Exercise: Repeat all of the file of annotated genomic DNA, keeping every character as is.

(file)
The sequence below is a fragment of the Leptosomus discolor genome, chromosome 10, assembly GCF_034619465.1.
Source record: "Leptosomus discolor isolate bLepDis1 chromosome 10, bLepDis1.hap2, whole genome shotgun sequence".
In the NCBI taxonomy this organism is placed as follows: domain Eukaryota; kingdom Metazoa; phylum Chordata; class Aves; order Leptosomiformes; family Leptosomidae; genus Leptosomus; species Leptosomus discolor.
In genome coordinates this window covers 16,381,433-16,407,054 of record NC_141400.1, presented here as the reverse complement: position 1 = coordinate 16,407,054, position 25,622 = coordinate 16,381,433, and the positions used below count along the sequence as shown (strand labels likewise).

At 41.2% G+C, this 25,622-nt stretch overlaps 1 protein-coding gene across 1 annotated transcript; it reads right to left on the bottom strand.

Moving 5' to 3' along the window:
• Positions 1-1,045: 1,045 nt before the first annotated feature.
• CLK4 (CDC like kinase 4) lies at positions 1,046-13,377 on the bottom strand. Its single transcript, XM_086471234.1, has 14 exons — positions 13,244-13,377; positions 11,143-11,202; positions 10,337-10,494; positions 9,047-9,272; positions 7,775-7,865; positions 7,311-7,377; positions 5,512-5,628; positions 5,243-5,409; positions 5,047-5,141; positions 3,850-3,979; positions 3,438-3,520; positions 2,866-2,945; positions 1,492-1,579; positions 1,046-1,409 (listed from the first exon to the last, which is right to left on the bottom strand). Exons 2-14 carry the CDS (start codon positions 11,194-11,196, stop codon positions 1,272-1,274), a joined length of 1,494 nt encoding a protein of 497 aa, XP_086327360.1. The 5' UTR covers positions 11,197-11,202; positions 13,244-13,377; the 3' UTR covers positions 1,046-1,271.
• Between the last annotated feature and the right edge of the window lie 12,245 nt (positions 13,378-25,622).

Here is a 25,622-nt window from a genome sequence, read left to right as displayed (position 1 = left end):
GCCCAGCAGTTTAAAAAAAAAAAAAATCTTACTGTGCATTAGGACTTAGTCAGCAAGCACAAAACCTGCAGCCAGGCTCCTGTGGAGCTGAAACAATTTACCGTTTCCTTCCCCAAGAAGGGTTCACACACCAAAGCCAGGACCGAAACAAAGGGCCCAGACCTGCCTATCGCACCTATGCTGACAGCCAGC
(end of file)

The sequence below is a fragment of the Leptosomus discolor genome, chromosome 10, assembly GCF_034619465.1.
Source record: "Leptosomus discolor isolate bLepDis1 chromosome 10, bLepDis1.hap2, whole genome shotgun sequence".
In the NCBI taxonomy this organism is placed as follows: domain Eukaryota; kingdom Metazoa; phylum Chordata; class Aves; order Leptosomiformes; family Leptosomidae; genus Leptosomus; species Leptosomus discolor.
In genome coordinates this window covers 16,381,433-16,407,054 of record NC_141400.1, presented here as the reverse complement: position 1 = coordinate 16,407,054, position 25,622 = coordinate 16,381,433, and the positions used below count along the sequence as shown (strand labels likewise).

At 41.2% G+C, this 25,622-nt stretch overlaps 1 protein-coding gene across 1 annotated transcript; it reads right to left on the bottom strand.

Moving 5' to 3' along the window:
• Positions 1-1,045: 1,045 nt before the first annotated feature.
• CLK4 (CDC like kinase 4) lies at positions 1,046-13,377 on the bottom strand. Its single transcript, XM_086471234.1, has 14 exons — positions 13,244-13,377; positions 11,143-11,202; positions 10,337-10,494; positions 9,047-9,272; positions 7,775-7,865; positions 7,311-7,377; positions 5,512-5,628; positions 5,243-5,409; positions 5,047-5,141; positions 3,850-3,979; positions 3,438-3,520; positions 2,866-2,945; positions 1,492-1,579; positions 1,046-1,409 (listed from the first exon to the last, which is right to left on the bottom strand). Exons 2-14 carry the CDS (start codon positions 11,194-11,196, stop codon positions 1,272-1,274), a joined length of 1,494 nt encoding a protein of 497 aa, XP_086327360.1. The 5' UTR covers positions 11,197-11,202; positions 13,244-13,377; the 3' UTR covers positions 1,046-1,271.
• Between the last annotated feature and the right edge of the window lie 12,245 nt (positions 13,378-25,622).

Here is a 25,622-nt window from a genome sequence, read left to right as displayed (position 1 = left end):
GCCCAGCAGTTTAAAAAAAAAAAAAATCTTACTGTGCATTAGGACTTAGTCAGCAAGCACAAAACCTGCAGCCAGGCTCCTGTGGAGCTGAAACAATTTACCGTTTCCTTCCCCAAGAAGGGTTCACACACCAAAGCCAGGACCGAAACAAAGGGCCCAGACCTGCCTATCGCACCTATGCTGACAGCCAGC